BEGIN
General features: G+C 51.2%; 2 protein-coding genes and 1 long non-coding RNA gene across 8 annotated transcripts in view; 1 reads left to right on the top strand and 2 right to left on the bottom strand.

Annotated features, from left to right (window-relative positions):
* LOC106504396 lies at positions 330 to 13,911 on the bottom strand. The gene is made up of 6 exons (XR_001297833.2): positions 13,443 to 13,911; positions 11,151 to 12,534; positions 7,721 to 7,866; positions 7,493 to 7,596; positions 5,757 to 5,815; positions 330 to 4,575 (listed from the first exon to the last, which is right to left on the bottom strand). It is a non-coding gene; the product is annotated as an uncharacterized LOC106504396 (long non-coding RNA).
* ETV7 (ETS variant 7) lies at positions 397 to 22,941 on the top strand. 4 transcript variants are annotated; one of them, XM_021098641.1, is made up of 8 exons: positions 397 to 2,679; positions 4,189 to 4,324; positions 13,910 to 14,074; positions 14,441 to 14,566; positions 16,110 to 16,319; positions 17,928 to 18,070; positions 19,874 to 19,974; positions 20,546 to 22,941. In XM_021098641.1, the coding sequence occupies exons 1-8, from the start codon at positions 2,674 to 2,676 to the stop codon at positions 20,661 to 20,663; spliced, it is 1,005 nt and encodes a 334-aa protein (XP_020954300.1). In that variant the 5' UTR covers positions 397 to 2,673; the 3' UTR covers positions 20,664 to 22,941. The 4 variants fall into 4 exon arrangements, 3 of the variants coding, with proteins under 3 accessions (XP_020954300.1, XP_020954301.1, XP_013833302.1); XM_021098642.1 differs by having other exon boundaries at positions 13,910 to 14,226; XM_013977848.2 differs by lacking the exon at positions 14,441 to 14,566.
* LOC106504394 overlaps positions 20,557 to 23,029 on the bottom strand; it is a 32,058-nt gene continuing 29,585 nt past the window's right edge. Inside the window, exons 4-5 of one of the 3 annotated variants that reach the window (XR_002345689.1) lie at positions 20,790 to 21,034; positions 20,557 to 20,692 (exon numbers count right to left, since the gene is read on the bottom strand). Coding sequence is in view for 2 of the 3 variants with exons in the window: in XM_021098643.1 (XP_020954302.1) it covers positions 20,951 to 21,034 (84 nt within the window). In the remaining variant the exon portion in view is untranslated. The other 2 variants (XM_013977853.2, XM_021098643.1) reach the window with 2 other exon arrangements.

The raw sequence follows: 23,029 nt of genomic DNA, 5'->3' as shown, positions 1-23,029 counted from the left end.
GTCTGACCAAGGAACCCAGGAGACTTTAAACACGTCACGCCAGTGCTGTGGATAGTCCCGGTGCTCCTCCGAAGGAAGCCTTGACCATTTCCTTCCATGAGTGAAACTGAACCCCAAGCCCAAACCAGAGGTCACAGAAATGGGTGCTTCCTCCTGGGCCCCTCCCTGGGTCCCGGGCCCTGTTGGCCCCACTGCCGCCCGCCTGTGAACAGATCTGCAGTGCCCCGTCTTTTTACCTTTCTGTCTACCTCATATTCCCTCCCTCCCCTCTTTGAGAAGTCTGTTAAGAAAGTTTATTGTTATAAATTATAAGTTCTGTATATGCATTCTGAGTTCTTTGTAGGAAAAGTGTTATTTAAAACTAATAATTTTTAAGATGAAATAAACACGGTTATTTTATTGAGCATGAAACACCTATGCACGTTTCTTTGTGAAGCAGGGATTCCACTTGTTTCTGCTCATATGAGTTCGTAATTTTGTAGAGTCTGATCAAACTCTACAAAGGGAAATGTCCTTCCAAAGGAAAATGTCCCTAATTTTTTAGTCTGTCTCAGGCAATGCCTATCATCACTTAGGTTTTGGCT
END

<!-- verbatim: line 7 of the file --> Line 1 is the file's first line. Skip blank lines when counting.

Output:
GTCTGACCAAGGAACCCAGGAGACTTTAAACACGTCACGCCAGTGCTGTGGATAGTCCCGGTGCTCCTCCGAAGGAAGCCTTGACCATTTCCTTCCATGAGTGAAACTGAACCCCAAGCCCAAACCAGAGGTCACAGAAATGGGTGCTTCCTCCTGGGCCCCTCCCTGGGTCCCGGGCCCTGTTGGCCCCACTGCCGCCCGCCTGTGAACAGATCTGCAGTGCCCCGTCTTTTTACCTTTCTGTCTACCTCATATTCCCTCCCTCCCCTCTTTGAGAAGTCTGTTAAGAAAGTTTATTGTTATAAATTATAAGTTCTGTATATGCATTCTGAGTTCTTTGTAGGAAAAGTGTTATTTAAAACTAATAATTTTTAAGATGAAATAAACACGGTTATTTTATTGAGCATGAAACACCTATGCACGTTTCTTTGTGAAGCAGGGATTCCACTTGTTTCTGCTCATATGAGTTCGTAATTTTGTAGAGTCTGATCAAACTCTACAAAGGGAAATGTCCTTCCAAAGGAAAATGTCCCTAATTTTTTAGTCTGTCTCAGGCAATGCCTATCATCACTTAGGTTTTGGCT